The relationship between chondromalacia patella, meniscal tear and medial periarticular bursitis in geriatric patients with osteoarthritis
Aim: This study investigated the presence of bursitis in the medial compartment of the knee (pes anserine, semimembranosus-tibial collateral ligament, and medial collateral ligament bursa) in osteoarthritis, chondromalacia patella and meniscal tears.
Methods: Radiological findings of 100 patients undergoing magnetic resonance imaging with a preliminary diagnosis of knee pain were retrospectively evaluated by two radiologists. The first radiologist assessed all patients in terms of osteoarthritis, chondromalacia patella and meniscal tear. The second radiologist was blinded to these results and assessed the presence of bursitis in all patients.
Results: Mild osteoarthritis (grade I and II) was determined in 55 patients and severe osteoarthritis (grade III and IV) in 45. At retropatellar cartilage evaluation, 25 patients were assessed as normal, while 29 patients were diagnosed with mild chondromalacia patella (grade I and II) and 46 with severe chondromalacia patella (grade III and IV). Medial meniscus tear was determined in 51 patients. Severe osteoarthritis and chondromalacia patella were positively correlated with meniscal tear (p <0.001 and p=0.018, respectively). Significant correlation was observed between medial meniscal tear and bursitis in the medial compartment (p=0.038). Presence of medial periarticular bursitis was positively correlated with severity of osteoarthritis but exhibited no correlation with chondromalacia patella (p=0.023 and p=0.479, respectively). Evaluation of lateral compartment bursae revealed lateral collateral ligament bursitis in 2 patients and iliotibial bursitis in 5 patients.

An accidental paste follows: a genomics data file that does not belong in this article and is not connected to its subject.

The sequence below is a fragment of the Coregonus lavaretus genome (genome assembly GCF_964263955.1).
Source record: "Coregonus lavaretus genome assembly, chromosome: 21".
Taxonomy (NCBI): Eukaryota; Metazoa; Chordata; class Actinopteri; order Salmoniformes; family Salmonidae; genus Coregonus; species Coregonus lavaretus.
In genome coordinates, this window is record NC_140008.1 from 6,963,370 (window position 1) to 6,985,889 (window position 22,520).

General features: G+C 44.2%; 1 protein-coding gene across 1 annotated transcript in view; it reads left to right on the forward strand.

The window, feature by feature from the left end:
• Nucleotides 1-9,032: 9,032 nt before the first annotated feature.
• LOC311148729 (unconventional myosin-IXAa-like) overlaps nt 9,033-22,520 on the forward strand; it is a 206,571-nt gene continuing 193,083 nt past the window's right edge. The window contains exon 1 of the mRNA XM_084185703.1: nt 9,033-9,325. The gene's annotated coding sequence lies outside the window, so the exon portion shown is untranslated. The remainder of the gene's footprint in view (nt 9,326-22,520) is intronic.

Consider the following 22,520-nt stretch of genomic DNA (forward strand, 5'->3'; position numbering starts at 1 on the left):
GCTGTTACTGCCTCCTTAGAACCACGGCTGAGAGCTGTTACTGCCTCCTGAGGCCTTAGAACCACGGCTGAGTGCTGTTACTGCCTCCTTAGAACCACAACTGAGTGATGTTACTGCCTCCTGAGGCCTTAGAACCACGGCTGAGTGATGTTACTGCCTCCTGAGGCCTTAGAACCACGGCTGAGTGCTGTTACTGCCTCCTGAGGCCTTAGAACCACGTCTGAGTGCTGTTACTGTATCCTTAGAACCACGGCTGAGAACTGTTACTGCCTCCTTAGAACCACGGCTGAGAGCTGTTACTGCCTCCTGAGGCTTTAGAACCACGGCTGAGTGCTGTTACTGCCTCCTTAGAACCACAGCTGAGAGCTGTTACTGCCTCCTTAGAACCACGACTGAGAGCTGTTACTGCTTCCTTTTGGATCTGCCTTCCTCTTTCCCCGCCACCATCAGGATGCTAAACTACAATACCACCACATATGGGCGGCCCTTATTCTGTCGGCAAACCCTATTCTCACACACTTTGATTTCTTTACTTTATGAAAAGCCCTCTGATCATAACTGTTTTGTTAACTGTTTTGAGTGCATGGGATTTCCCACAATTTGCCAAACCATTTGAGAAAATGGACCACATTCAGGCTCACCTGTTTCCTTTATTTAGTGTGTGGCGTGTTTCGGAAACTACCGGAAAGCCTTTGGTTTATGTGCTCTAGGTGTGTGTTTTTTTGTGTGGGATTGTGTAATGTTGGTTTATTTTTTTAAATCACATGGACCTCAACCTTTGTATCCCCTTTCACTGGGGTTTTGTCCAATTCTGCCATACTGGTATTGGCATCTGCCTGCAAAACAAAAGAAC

Conclusion: We observed a greater prevalence of bursitis in the medial compartment of the knee in patients with severe osteoarthritis and medial meniscus tear.
Key words: Medial periarticular bursitis, meniscal tear, osteoarthritis